Fishermen consider community center for sports and the arts


Fisherman studies the need for a sports and community center that is both city-funded and has a strong artistic component following unsuccessful attempts with public and private funding.

Officials interviewed residents to find what they would like to see included in a development. In a 12-step quiz, residents marked boxes for hockey rinks, baseball diamonds, craft shops and exhibits. The city formed a 15-member committee to analyze the results and issue a report to Mayor Scott Fadness.

The development would serve as a central destination for a variety of sporting, social, community and cultural activities, city spokeswoman Ashely Elrod said. It could possibly include a mix of basketball courts, baseball diamonds, a gallery for showing art, spaces for pottery or woodworking, and conference rooms for neighborhood meetings.

The effort comes after the city last year conducted a resident well-being survey, which answered questions about their health, finances and social attitudes towards life in Fishers.

“One thing that came up was the need for more amenities, so we decided to take a look at it,” Elrod said.

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The new survey garnered nearly 3,500 responses and ended on Tuesday. Officials will analyze the results and a consultant will make recommendations by June.

Attempts at similar development have failed in the past.

In 2016, a developer proposed a project worth $ 75 million, 382,000 square feet, two-story sports complex at 136th Street and Olio Road would have included playgrounds, 12 basketball courts, a running track, offices and a family lounge, as well as a 6,000 square foot arena that could accommodate a professional hockey or hockey team. soccer.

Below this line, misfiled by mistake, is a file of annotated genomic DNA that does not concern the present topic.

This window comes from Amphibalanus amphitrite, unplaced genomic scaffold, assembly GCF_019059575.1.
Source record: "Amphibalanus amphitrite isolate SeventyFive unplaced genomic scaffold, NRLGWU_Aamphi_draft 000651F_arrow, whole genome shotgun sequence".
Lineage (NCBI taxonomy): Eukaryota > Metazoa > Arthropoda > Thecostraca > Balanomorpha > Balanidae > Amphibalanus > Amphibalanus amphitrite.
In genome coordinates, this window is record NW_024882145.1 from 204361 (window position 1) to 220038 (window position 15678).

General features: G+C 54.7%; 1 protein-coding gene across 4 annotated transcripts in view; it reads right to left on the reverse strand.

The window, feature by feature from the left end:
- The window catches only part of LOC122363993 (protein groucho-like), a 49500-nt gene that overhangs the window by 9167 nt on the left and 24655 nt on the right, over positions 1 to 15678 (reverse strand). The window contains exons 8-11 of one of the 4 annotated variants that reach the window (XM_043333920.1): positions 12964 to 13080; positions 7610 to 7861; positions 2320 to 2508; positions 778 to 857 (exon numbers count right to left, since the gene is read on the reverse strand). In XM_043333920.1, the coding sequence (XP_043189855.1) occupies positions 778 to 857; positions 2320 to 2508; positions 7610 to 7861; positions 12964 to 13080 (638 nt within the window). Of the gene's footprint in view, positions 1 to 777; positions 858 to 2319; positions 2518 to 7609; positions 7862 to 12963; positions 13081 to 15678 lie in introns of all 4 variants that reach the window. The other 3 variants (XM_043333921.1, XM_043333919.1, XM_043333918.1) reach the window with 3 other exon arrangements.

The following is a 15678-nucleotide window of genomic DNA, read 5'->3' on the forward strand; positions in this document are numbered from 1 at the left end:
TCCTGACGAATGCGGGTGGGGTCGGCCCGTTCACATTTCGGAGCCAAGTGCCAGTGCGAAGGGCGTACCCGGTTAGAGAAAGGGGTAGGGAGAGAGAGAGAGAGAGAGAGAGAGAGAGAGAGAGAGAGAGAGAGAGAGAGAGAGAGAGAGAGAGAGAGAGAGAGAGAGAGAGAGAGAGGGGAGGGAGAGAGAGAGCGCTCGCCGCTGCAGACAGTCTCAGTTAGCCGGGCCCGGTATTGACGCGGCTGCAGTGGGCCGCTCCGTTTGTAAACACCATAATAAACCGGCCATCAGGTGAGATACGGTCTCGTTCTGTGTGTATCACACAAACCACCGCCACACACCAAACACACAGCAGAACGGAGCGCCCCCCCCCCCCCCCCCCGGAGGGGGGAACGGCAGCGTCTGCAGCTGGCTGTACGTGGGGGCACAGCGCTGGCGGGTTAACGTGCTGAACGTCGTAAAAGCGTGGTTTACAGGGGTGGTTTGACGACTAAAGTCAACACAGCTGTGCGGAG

The city would have had access to the basketball courts for about 11,500 hours per year, as well as the indoor jogging track.

But the developer struggled to secure funding and the following year eliminated the arena from the plan and replaced it with a hotel and retail space.

This proposal is ultimately dead.

The Fishers Arts Council has been looking for a permanent space for years and exhibits works of art, for the most part, at Fishers City Hall.

Last year he abandoned a two-year fundraising campaign of $ 500,000 to find a new home because the rents were too high in Fishers. In addition to City Hall, the council has showcased artwork at the Hub & Spoke, 106th Street and I-69, which is home to homebuilding companies and has a creative space for young people and students to learn the trades.

Arts Council chairman Tom Rich said a new community center could provide the space he was looking for

“All we need is a room somewhere, we don’t need a lot of things,” he said. “All we need is a wall.”

Ideally, there would be enough space for theater rehearsals and even small shows.

Although the results of the investigation were not compiled, Rich, a member of the committee, said from what he saw there was a lot of support for the arts.

“We really pushed it out there in the arts community and said this is your chance to be heard, so fill it out,” Rich said.

Call IndyStar reporter John Tuohy at 317-444-6418. Email to [email protected] and continue Twitter and Facebook.


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